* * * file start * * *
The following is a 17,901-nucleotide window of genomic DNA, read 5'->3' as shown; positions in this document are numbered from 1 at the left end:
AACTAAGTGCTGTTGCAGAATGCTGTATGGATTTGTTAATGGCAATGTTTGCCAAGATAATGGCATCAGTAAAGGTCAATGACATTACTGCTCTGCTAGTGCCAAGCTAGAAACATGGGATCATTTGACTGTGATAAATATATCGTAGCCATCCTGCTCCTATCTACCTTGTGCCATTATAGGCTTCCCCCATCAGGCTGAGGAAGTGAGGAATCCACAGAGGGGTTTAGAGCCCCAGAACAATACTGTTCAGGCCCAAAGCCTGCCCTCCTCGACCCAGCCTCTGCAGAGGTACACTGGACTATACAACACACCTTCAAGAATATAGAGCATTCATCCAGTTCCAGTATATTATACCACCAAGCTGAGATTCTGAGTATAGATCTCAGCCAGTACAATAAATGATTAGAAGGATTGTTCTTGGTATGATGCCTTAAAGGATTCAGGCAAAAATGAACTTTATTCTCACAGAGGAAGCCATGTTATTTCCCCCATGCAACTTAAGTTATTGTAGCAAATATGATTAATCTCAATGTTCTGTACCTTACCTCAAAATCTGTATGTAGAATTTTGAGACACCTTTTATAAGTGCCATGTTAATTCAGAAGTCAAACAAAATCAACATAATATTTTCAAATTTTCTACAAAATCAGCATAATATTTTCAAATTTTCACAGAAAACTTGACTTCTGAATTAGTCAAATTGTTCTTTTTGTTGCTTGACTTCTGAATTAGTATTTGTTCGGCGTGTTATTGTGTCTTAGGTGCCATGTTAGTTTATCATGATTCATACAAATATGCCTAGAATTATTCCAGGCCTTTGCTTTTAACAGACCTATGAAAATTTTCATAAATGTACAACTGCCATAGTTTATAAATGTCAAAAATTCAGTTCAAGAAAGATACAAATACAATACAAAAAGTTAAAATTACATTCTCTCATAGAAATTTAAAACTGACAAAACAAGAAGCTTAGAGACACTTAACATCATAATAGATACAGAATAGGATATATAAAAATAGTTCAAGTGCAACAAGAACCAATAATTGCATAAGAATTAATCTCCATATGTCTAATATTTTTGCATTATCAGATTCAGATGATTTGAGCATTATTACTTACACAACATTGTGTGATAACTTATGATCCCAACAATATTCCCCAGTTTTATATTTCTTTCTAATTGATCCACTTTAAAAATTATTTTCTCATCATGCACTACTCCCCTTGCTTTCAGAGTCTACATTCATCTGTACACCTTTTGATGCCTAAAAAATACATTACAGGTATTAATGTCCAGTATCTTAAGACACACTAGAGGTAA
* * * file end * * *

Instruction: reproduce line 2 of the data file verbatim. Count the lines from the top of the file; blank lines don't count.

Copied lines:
AACTAAGTGCTGTTGCAGAATGCTGTATGGATTTGTTAATGGCAATGTTTGCCAAGATAATGGCATCAGTAAAGGTCAATGACATTACTGCTCTGCTAGTGCCAAGCTAGAAACATGGGATCATTTGACTGTGATAAATATATCGTAGCCATCCTGCTCCTATCTACCTTGTGCCATTATAGGCTTCCCCCATCAGGCTGAGGAAGTGAGGAATCCACAGAGGGGTTTAGAGCCCCAGAACAATACTGTTCAGGCCCAAAGCCTGCCCTCCTCGACCCAGCCTCTGCAGAGGTACACTGGACTATACAACACACCTTCAAGAATATAGAGCATTCATCCAGTTCCAGTATATTATACCACCAAGCTGAGATTCTGAGTATAGATCTCAGCCAGTACAATAAATGATTAGAAGGATTGTTCTTGGTATGATGCCTTAAAGGATTCAGGCAAAAATGAACTTTATTCTCACAGAGGAAGCCATGTTATTTCCCCCATGCAACTTAAGTTATTGTAGCAAATATGATTAATCTCAATGTTCTGTACCTTACCTCAAAATCTGTATGTAGAATTTTGAGACACCTTTTATAAGTGCCATGTTAATTCAGAAGTCAAACAAAATCAACATAATATTTTCAAATTTTCTACAAAATCAGCATAATATTTTCAAATTTTCACAGAAAACTTGACTTCTGAATTAGTCAAATTGTTCTTTTTGTTGCTTGACTTCTGAATTAGTATTTGTTCGGCGTGTTATTGTGTCTTAGGTGCCATGTTAGTTTATCATGATTCATACAAATATGCCTAGAATTATTCCAGGCCTTTGCTTTTAACAGACCTATGAAAATTTTCATAAATGTACAACTGCCATAGTTTATAAATGTCAAAAATTCAGTTCAAGAAAGATACAAATACAATACAAAAAGTTAAAATTACATTCTCTCATAGAAATTTAAAACTGACAAAACAAGAAGCTTAGAGACACTTAACATCATAATAGATACAGAATAGGATATATAAAAATAGTTCAAGTGCAACAAGAACCAATAATTGCATAAGAATTAATCTCCATATGTCTAATATTTTTGCATTATCAGATTCAGATGATTTGAGCATTATTACTTACACAACATTGTGTGATAACTTATGATCCCAACAATATTCCCCAGTTTTATATTTCTTTCTAATTGATCCACTTTAAAAATTATTTTCTCATCATGCACTACTCCCCTTGCTTTCAGAGTCTACATTCATCTGTACACCTTTTGATGCCTAAAAAATACATTACAGGTATTAATGTCCAGTATCTTAAGACACACTAGAGGTAA